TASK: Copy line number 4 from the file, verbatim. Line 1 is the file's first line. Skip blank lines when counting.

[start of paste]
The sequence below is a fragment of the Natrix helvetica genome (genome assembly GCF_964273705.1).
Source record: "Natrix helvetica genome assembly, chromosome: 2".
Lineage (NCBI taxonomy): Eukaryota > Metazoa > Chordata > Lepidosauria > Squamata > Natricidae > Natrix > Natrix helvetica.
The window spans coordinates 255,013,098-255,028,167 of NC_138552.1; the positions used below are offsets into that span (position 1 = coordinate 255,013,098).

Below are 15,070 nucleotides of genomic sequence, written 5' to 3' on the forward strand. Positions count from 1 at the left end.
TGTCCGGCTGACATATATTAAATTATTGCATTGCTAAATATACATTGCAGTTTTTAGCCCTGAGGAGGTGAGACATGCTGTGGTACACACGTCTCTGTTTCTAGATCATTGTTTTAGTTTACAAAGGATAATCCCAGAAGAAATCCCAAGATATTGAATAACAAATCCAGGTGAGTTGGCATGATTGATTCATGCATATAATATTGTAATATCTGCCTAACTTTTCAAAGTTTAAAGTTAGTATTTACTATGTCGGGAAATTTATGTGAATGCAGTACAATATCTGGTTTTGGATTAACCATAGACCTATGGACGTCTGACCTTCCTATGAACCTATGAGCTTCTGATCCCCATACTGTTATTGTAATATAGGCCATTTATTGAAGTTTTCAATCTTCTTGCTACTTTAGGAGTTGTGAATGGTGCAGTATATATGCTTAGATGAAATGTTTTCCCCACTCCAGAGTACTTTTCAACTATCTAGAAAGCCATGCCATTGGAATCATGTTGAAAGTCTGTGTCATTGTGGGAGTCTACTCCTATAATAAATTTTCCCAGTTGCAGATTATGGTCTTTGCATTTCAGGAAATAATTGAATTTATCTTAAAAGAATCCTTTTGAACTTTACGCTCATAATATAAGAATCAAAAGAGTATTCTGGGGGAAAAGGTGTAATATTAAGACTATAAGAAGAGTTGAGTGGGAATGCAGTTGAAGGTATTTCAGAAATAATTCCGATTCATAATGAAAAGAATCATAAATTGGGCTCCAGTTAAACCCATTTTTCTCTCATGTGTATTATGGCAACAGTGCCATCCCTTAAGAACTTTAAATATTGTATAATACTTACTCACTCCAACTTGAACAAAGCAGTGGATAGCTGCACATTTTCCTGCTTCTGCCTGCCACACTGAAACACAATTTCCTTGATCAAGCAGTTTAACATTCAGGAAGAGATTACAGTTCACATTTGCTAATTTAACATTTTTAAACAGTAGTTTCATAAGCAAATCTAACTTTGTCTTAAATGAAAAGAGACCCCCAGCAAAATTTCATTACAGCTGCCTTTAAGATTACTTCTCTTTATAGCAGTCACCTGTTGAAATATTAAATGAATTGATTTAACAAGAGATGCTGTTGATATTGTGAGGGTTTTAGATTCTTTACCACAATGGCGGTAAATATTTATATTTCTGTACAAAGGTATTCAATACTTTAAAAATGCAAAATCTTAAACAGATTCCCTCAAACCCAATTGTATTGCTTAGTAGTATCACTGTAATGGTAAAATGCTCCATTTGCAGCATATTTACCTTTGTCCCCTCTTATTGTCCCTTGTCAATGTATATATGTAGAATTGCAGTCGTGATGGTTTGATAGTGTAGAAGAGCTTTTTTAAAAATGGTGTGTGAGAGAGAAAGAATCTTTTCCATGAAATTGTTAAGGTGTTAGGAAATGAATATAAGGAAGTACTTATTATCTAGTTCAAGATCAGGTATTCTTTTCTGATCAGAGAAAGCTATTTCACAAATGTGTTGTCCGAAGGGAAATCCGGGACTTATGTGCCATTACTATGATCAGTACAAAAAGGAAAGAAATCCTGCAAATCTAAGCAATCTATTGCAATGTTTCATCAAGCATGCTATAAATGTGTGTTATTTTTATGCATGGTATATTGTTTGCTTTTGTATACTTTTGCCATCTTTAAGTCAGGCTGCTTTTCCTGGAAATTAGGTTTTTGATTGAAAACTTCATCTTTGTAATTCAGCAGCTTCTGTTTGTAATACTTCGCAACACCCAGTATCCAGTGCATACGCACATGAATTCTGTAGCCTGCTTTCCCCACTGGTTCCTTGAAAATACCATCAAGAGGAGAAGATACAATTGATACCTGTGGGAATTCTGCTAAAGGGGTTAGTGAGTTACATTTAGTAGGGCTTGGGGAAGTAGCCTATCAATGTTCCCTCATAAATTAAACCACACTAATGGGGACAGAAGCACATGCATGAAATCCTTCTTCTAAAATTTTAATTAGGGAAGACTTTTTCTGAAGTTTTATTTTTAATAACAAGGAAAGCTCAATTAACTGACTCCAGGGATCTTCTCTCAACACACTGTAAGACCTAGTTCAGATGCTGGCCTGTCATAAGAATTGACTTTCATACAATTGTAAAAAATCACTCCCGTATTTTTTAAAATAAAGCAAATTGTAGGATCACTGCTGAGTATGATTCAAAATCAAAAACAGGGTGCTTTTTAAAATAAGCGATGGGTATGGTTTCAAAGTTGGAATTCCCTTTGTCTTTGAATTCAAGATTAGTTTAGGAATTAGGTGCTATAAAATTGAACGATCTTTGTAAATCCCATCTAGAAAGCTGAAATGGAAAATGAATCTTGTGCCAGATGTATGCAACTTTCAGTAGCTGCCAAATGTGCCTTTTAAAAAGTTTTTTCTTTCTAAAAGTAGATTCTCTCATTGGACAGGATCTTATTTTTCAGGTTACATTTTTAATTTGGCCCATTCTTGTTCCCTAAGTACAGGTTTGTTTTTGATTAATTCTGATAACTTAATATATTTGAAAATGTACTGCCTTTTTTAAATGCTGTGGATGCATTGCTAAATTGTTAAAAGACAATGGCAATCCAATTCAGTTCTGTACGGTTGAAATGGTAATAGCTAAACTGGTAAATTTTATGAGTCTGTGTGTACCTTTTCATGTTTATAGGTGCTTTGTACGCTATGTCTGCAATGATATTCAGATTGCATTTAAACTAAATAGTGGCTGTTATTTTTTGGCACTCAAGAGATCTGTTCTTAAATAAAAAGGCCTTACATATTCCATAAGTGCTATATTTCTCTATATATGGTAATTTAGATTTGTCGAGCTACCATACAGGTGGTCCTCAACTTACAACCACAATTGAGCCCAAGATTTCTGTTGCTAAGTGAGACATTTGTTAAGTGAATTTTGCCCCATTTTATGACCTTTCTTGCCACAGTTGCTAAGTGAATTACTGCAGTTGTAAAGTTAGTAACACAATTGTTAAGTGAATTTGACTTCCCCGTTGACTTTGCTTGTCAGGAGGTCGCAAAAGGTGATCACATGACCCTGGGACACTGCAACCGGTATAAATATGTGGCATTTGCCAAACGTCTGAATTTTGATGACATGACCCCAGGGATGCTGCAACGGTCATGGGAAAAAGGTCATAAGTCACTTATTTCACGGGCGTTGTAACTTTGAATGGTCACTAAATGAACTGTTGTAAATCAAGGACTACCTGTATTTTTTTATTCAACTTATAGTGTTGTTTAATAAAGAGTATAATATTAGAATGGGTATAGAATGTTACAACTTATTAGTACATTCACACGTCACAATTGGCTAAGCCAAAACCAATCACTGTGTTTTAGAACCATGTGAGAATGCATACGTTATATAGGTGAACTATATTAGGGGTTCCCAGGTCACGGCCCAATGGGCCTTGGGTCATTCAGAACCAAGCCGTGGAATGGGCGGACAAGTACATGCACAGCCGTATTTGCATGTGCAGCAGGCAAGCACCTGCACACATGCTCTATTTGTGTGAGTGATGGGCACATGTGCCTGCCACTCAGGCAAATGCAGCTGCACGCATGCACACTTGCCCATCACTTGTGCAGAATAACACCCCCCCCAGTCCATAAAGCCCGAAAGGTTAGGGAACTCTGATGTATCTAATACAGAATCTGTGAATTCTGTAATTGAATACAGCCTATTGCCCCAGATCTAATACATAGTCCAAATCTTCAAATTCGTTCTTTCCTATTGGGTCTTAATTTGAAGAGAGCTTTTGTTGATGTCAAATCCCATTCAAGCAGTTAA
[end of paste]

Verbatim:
The window spans coordinates 255,013,098-255,028,167 of NC_138552.1; the positions used below are offsets into that span (position 1 = coordinate 255,013,098).